SCHEDULE G.–Ten per centum ad valorem, Ammonia; annatto, Rancon or Orleans; barilla; bleaching powders, or chloride of lime; books printed, magazines, pamphlets, periodicals, and illustrated newspapers, bound or unbound, not otherwise provided for; building stones; burr stones, wrought or unwrought; cameos and mosaics, and imitations thereof, not set; chronometers, box or ships', and parts thereof; cochineal; cocoa; cocoa shells; compositions of glass or paste, not set; cudbear; diamonds, gems, pearls, rubies, and other precious stones, and imitations thereof, when not set; engravings or plates, bound or unbound; hempseed, linseed, and rapeseed; Fuller's earth; furs, hatters', dressed or undressed, not on the skin; furs, undressed, when on the skin; goldbeaters' skins; gum Arabic and gum Senegal; gum tragacanth; gum Barbary; gum East India; gum Jedda; gum substitute, or burnt starch; hair of all kinds, uncleaned and unmanufactured; India rubber, in bottles, slabs, or sheets, unmanufac. tured; indigo; kelp; lemon and lime juice; lime; maps and charts; music and music paper, with lines, bound or unbound; natron; nux vomica; oils, palm and cocoanut; orpiment; palm leaf, un. manufactured; polishing stones; pumice and pumice stones; ratans and reeds, unmanufactured; rotton stone; sal ammonia; saltpetre, (or nitrate of soda, or potash) refined or partially refined; soda ash; sulpluric acid, or oil of vitriol; tallow, marrow, and all other grease and soap stocks and soap stuffs, not otherwise provided for; terre japonica, or catechu; watches, and parts of watches; watch materials of all kinds, not otherwise provided for; woad or pastel.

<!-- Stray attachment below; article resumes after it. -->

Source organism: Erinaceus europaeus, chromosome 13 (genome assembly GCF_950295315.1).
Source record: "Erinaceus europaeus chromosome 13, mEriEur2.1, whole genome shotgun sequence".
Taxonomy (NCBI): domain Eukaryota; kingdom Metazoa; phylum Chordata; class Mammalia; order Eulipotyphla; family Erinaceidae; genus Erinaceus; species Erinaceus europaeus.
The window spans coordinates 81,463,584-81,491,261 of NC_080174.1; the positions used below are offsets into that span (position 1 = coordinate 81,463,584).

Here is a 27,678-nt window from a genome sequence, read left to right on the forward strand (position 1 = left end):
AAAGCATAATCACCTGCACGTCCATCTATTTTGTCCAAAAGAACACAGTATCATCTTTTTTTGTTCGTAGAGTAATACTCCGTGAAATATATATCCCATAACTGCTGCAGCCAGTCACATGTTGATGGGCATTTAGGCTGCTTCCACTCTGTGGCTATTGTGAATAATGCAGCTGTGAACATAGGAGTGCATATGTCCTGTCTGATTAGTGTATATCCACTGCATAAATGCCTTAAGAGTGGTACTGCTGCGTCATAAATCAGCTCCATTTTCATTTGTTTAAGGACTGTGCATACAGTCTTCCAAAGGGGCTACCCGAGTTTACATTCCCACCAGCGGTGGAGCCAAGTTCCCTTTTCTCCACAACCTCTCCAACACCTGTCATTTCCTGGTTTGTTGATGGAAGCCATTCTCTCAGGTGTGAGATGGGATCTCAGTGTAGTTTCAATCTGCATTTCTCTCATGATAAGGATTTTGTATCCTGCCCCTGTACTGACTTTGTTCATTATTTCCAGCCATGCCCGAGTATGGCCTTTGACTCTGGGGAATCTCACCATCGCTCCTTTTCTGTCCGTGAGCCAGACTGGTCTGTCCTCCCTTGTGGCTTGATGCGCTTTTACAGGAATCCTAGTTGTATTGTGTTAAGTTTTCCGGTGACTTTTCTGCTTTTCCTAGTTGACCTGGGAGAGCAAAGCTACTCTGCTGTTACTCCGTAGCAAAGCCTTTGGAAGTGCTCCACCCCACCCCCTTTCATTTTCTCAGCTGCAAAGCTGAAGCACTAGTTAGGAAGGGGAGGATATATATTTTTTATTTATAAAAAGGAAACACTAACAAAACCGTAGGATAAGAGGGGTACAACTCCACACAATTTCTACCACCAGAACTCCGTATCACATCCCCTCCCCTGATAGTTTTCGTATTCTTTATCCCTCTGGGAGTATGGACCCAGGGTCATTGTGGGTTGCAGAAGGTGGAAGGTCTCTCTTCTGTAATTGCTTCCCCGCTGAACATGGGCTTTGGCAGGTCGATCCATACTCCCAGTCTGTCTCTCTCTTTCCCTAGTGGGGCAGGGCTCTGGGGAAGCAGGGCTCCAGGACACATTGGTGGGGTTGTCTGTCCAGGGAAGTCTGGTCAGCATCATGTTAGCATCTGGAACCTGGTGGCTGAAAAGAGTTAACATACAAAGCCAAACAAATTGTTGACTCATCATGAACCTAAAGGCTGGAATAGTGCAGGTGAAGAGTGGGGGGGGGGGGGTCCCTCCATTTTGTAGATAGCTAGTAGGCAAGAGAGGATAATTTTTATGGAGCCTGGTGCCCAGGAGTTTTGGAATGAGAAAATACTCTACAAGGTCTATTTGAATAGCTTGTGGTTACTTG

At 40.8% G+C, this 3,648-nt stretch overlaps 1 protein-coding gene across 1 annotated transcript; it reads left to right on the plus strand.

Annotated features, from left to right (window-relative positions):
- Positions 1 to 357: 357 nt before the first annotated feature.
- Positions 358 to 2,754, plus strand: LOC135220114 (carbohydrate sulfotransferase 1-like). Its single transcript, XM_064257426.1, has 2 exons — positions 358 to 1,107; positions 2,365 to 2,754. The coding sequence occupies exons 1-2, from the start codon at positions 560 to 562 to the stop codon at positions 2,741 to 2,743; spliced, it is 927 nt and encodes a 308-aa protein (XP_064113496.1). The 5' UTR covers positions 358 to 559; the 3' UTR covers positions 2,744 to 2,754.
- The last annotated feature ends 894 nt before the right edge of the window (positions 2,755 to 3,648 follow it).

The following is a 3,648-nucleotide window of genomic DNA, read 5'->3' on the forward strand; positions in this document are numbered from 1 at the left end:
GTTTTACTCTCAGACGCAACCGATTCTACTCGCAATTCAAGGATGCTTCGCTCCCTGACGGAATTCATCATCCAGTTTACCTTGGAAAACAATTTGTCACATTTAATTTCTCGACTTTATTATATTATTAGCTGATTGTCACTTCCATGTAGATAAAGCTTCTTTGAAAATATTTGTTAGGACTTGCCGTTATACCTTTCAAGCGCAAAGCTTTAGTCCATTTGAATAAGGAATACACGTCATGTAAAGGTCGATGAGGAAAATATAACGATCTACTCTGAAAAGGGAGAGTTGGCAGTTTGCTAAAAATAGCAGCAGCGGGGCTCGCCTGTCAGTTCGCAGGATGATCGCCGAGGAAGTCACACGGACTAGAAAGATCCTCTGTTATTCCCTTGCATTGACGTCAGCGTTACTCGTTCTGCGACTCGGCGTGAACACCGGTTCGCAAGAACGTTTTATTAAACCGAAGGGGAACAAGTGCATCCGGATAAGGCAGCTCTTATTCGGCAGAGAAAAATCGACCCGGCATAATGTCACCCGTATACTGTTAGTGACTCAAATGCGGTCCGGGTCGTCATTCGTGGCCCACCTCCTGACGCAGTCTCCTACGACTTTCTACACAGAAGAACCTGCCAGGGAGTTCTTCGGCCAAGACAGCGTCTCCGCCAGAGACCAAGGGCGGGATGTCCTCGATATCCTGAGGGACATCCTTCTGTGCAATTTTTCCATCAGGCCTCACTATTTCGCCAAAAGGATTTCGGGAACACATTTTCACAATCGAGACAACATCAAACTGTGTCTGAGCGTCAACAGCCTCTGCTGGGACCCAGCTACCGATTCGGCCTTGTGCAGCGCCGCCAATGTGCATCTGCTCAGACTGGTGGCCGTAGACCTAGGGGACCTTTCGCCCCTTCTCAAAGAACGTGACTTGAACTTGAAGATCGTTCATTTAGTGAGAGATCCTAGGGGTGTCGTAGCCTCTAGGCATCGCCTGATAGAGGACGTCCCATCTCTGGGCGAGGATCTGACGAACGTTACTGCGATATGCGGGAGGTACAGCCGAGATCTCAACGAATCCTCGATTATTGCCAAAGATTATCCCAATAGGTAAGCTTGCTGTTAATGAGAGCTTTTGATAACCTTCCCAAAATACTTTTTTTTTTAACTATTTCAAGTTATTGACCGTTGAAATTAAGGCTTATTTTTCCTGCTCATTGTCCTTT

SCHEDULE H.-Five per centum ad valorem. Alcornoque; argol, or crude tartar; bells, when old, or bell metal, fit only to be remanufactured; berries, nuts, and vegetables, used exclusively in dyeing or in composing dyes—but no article shall be classed as such that has undergone any manufacture; brass in pigs or bars; brass, when old, and fit only to be remanufactured; Brazil wood, and all other dye wood, in sticks; bristles; chalk, not otherwise provided for; clay unwrought; copper in pigs or bars, copper, when old, and fit only to be remanufactured; flints; grindstones, wrought or unwrought; horns, horn-tips, bones, bone. tips, and teeth, unmanufactured; ivory unmanufactured; ivory nuts, or vegetable ivory; kermes; lac dye; lastings suitable for shoes, boots, boolees, or buttons exclusively; madder, ground; mad. der root; manufactures of mohair cloth, silk twist, or other manufacture of cloth suitable for the manufacture of shoes, boots, bootees, or buttons exclusively; nickel; nut-galls; pearl, mother of; pewter, when old, and fit only to be remanufactured; rags, of whatever material; raw hides and skins, of all kinds, whether dried, salted, or pickled, not otherwise provided for; safflower; salta petre or nitrate of soda, or potash, when crude; seedlac; shellac; sumac; tin in pigs, bars, or blocks; tortoise and other shells unmanufactured; turmeric; waste, or shoddy; weld; zinc, spelter, or teutenegue, unmanufactured, not otherwise provided for.